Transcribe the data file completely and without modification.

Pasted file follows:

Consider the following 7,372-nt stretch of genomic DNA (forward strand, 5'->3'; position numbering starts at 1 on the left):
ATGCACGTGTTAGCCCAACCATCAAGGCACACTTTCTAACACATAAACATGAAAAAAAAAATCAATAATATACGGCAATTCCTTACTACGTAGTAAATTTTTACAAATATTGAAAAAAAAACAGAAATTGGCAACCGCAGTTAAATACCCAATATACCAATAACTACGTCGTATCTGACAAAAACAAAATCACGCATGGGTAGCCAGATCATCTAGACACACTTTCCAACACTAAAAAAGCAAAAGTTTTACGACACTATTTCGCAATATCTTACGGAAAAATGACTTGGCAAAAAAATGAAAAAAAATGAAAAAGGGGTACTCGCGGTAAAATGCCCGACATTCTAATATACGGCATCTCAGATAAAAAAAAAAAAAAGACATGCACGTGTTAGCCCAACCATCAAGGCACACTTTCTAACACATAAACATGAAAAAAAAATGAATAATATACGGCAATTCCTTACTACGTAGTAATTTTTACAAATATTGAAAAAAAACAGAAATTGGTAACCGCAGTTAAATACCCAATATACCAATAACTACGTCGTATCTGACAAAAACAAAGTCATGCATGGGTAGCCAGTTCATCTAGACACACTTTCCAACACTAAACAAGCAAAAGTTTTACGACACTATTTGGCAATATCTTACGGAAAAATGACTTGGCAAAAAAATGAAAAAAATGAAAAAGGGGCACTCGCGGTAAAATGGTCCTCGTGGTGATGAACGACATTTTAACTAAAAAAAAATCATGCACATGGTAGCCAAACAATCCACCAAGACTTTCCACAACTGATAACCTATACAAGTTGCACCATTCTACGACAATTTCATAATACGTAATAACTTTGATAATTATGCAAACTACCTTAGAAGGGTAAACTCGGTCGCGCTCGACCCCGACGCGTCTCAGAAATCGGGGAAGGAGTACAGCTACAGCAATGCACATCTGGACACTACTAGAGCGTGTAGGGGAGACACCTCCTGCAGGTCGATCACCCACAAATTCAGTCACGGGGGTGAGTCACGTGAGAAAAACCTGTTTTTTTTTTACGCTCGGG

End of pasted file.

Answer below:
Consider the following 7,372-nt stretch of genomic DNA (forward strand, 5'->3'; position numbering starts at 1 on the left):
ATGCACGTGTTAGCCCAACCATCAAGGCACACTTTCTAACACATAAACATGAAAAAAAAAATCAATAATATACGGCAATTCCTTACTACGTAGTAAATTTTTACAAATATTGAAAAAAAAACAGAAATTGGCAACCGCAGTTAAATACCCAATATACCAATAACTACGTCGTATCTGACAAAAACAAAATCACGCATGGGTAGCCAGATCATCTAGACACACTTTCCAACACTAAAAAAGCAAAAGTTTTACGACACTATTTCGCAATATCTTACGGAAAAATGACTTGGCAAAAAAATGAAAAAAAATGAAAAAGGGGTACTCGCGGTAAAATGCCCGACATTCTAATATACGGCATCTCAGATAAAAAAAAAAAAAAGACATGCACGTGTTAGCCCAACCATCAAGGCACACTTTCTAACACATAAACATGAAAAAAAAATGAATAATATACGGCAATTCCTTACTACGTAGTAATTTTTACAAATATTGAAAAAAAACAGAAATTGGTAACCGCAGTTAAATACCCAATATACCAATAACTACGTCGTATCTGACAAAAACAAAGTCATGCATGGGTAGCCAGTTCATCTAGACACACTTTCCAACACTAAACAAGCAAAAGTTTTACGACACTATTTGGCAATATCTTACGGAAAAATGACTTGGCAAAAAAATGAAAAAAATGAAAAAGGGGCACTCGCGGTAAAATGGTCCTCGTGGTGATGAACGACATTTTAACTAAAAAAAAATCATGCACATGGTAGCCAAACAATCCACCAAGACTTTCCACAACTGATAACCTATACAAGTTGCACCATTCTACGACAATTTCATAATACGTAATAACTTTGATAATTATGCAAACTACCTTAGAAGGGTAAACTCGGTCGCGCTCGACCCCGACGCGTCTCAGAAATCGGGGAAGGAGTACAGCTACAGCAATGCACATCTGGACACTACTAGAGCGTGTAGGGGAGACACCTCCTGCAGGTCGATCACCCACAAATTCAGTCACGGGGGTGAGTCACGTGAGAAAAACCTGTTTTTTTTTTACGCTCGGG